Production grade stable code. All other stuff are also very challenging, but stability is something which even after years of development is very hard to achieve.


What are you most disappointed about the state-of-the-art in your field?

Novelty of ideas (mostly though being called different, are internally the same stuff)


What is your favorite computer systems paper? Why?

Not one but many in the areas of,

corruption handling, recovery

consensus (though not read many)

file systems


Story

I was working on a file system for a customer for 3 months, just got the knowledge transfer. There was a customer issue and I was told to look into. All the file system engineers had left the company (since company was bankrupt and another company bought it)

When I spoke with the customer he was very angry since support was not able to bring the box up and there was 1 month of downtime and this had escalated a lot.

I being new to this file system internally was not sure what is going to happen. 

But I assured him, that give me 2 days and I will come up with the solution. He was like we have wasted enough time already. Somehow I pacified him and he was ok with 2 days.

I started going through the issue bundle to figure out what it was, only to my surprise this is some issue hit in clones promotion code path, which I am not even familiar. Digging more through it, I got to know that no way I am going to RCA and fix this issue in 2 days.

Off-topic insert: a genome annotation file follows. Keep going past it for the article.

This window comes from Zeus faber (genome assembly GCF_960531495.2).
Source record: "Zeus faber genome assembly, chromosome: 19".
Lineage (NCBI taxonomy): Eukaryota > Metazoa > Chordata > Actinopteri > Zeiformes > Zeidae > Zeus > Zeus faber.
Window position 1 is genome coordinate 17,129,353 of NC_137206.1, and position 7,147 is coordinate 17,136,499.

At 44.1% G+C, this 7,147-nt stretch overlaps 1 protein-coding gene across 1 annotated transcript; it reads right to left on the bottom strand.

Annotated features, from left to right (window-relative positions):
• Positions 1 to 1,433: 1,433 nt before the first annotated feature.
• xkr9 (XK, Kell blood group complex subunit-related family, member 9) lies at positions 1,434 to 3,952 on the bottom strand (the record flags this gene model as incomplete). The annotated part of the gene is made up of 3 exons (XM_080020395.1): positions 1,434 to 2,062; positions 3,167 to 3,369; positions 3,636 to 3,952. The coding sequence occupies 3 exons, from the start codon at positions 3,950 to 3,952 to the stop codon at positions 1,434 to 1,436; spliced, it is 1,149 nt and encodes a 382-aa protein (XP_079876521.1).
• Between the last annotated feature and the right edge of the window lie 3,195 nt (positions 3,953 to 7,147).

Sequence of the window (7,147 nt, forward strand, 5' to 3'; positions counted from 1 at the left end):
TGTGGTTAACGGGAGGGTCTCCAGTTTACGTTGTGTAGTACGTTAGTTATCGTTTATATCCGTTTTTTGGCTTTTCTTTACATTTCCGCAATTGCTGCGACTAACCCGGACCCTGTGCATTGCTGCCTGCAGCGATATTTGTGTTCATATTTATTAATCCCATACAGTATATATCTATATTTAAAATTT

Then I started looking at, even without fixing the issue can we bring customer machine back online. So luckily there was a tunable to disable it.

Thats when I spoke with the support team to arrange a call with the customer. Accessed the box changed the tunable to disable the feature and voila the box was up :)

So I thought that the customer would be happy now, but he was not :) He said this all is ok, but this is not the fix, whats the fix and when can I get it.

That time I had to tell him that, the issue is being actively worked on and till now since 6-7 years of production deployments we have never seen this issue, so this issue is as new to us as it is to you. So, we will RCA and fix the issue asap in the upcoming releases and we will not just throw it away. This reasoning resonated well with him.

So learnings were,

- Be confident that you will solve the problem even if you know its your first time in this product. If we ourselves are not confident, customers then tend to panic

- If solving problem takes time, try to give what customer needs, in this case no downtime.

- After going through all the hardwork, try to tell the truth to customers, they do understand that you are humans too and will appreciate your work if you have really worked hard to solve their issue

I got an appreciation throughout the company for this issue.